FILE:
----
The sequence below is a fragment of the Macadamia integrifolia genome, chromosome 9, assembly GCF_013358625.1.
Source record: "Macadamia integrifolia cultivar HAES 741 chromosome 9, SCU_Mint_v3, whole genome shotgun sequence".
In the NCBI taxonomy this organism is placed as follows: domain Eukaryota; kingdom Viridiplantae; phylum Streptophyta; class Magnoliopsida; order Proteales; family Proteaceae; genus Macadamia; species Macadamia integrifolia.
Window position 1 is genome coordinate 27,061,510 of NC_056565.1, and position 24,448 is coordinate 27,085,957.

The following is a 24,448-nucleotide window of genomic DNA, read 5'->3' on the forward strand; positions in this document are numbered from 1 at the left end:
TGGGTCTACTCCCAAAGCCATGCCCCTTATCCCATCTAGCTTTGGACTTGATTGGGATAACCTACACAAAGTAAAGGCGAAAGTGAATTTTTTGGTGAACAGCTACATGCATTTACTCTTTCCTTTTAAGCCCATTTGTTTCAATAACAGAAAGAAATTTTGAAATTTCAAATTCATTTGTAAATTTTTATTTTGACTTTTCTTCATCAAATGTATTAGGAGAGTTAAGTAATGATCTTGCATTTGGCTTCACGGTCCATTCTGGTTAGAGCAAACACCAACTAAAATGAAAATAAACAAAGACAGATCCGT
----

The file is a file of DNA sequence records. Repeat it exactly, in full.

The sequence below is a fragment of the Macadamia integrifolia genome, chromosome 9, assembly GCF_013358625.1.
Source record: "Macadamia integrifolia cultivar HAES 741 chromosome 9, SCU_Mint_v3, whole genome shotgun sequence".
In the NCBI taxonomy this organism is placed as follows: domain Eukaryota; kingdom Viridiplantae; phylum Streptophyta; class Magnoliopsida; order Proteales; family Proteaceae; genus Macadamia; species Macadamia integrifolia.
Window position 1 is genome coordinate 27,061,510 of NC_056565.1, and position 24,448 is coordinate 27,085,957.

The following is a 24,448-nucleotide window of genomic DNA, read 5'->3' on the forward strand; positions in this document are numbered from 1 at the left end:
TGGGTCTACTCCCAAAGCCATGCCCCTTATCCCATCTAGCTTTGGACTTGATTGGGATAACCTACACAAAGTAAAGGCGAAAGTGAATTTTTTGGTGAACAGCTACATGCATTTACTCTTTCCTTTTAAGCCCATTTGTTTCAATAACAGAAAGAAATTTTGAAATTTCAAATTCATTTGTAAATTTTTATTTTGACTTTTCTTCATCAAATGTATTAGGAGAGTTAAGTAATGATCTTGCATTTGGCTTCACGGTCCATTCTGGTTAGAGCAAACACCAACTAAAATGAAAATAAACAAAGACAGATCCGT